School bans ‘malicious coughing’ under new coronavirus rules

Teachers have been warned to expect an increase in bad behaviour as pupils return to classrooms.

Schools reopening
Schools reopening

Pupils risk being excluded for “malicious coughing” or making “inappropriate” jokes about the coronavirus pandemic, some schools have warned.

The new behavioural guidelines have been issued to parents as many schools prepare to welcome children back into their classrooms in England this week.

It comes as the Department for Education (DfE) said teachers could see an increase in bad behaviour due to pupils’ lack of regular attendance and “classroom discipline” during the pandemic.

Schools reopening
Many schools in England will see pupils return to classrooms this week (Danny Lawson/PA)

The Ark Alexandra Academy in Hastings, east Sussex, has set out a list of “coronavirus red lines” which will result in fixed-term exclusions for pupils should they be breached.

These include “deliberate or malicious” coughs or sneezes, “humorous, inappropriate comments or statements” related to Covid-19 and “purposeful physical contact with any other person”.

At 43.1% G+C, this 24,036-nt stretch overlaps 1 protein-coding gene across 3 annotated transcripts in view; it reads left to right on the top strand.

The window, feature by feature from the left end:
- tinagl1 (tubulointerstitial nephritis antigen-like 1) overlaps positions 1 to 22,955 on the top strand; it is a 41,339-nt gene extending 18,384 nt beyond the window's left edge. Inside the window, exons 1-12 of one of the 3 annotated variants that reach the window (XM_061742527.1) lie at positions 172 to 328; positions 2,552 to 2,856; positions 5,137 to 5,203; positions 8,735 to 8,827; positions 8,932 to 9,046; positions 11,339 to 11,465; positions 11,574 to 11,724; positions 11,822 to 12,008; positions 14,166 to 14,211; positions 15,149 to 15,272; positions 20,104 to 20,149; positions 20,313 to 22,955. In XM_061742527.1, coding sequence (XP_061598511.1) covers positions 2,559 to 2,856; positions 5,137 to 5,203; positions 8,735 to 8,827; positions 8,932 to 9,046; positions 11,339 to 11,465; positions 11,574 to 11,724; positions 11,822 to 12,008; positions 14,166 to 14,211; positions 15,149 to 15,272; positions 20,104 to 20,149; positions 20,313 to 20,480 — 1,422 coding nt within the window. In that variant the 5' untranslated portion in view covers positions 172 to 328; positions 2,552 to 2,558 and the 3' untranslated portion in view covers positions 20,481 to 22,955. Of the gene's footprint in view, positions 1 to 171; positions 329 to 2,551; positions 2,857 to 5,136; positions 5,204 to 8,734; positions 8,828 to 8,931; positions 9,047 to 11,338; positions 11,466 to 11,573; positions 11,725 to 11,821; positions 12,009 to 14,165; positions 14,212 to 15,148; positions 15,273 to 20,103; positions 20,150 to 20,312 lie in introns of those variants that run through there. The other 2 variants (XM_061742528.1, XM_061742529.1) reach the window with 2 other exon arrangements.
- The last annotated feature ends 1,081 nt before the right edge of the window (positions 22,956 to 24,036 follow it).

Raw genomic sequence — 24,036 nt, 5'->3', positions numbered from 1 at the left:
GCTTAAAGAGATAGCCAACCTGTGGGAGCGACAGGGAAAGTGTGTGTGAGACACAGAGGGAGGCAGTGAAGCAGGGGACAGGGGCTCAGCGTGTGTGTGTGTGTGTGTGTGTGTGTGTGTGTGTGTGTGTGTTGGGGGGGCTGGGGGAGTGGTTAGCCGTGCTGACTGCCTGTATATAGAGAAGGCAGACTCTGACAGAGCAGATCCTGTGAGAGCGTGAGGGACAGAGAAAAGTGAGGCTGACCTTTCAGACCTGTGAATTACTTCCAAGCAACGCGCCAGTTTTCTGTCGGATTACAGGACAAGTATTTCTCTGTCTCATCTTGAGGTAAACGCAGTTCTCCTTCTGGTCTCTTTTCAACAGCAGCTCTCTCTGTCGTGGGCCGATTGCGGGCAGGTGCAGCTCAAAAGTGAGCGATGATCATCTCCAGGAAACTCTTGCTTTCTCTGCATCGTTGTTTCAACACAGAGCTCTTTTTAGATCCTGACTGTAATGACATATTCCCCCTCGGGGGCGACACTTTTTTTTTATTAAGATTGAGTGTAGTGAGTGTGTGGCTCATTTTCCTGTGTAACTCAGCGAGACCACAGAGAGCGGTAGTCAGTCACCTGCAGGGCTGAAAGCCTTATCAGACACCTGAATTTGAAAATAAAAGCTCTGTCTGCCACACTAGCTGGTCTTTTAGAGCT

In a letter to parents in August, Jerome Scafe, network associate principal, said: “Any student that needs to have a fixed-term exclusion during the pandemic, will not return to main circulation until a risk assessment and we can be assured that the student will adhere to all our expectations.”

Meanwhile, Ark Byron Primary Academy in Acton, west London, said in its letter to parents that if a pupil refuses to follow hygiene routines and social distancing instructions they will “immediately be moved to a separate area”.

It said: “Some behaviours (eg coughing deliberately on another person) that were previously ‘simply’ anti-social, are now potentially extremely serious.”

The DfE said schools should clearly state the consequences for bad behaviour, particularly around new movement restrictions and hygiene rules.

In its updated guidance for schools, the DfE said on Friday: “It is likely that adverse experiences or lack of routines of regular attendance and classroom discipline may contribute to disengagement with education upon return to school, resulting in increased incidence of poor behaviour.”

The DfE added that schools should work with pupils “who may struggle to re-engage” by providing them with support “for overcoming barriers to attendance and behaviour and to help them re-integrate back into school life”.

A survey by the National Association of Head Teachers (NAHT) found that 97% of schools plan to welcome back all pupils at the start of the autumn term.

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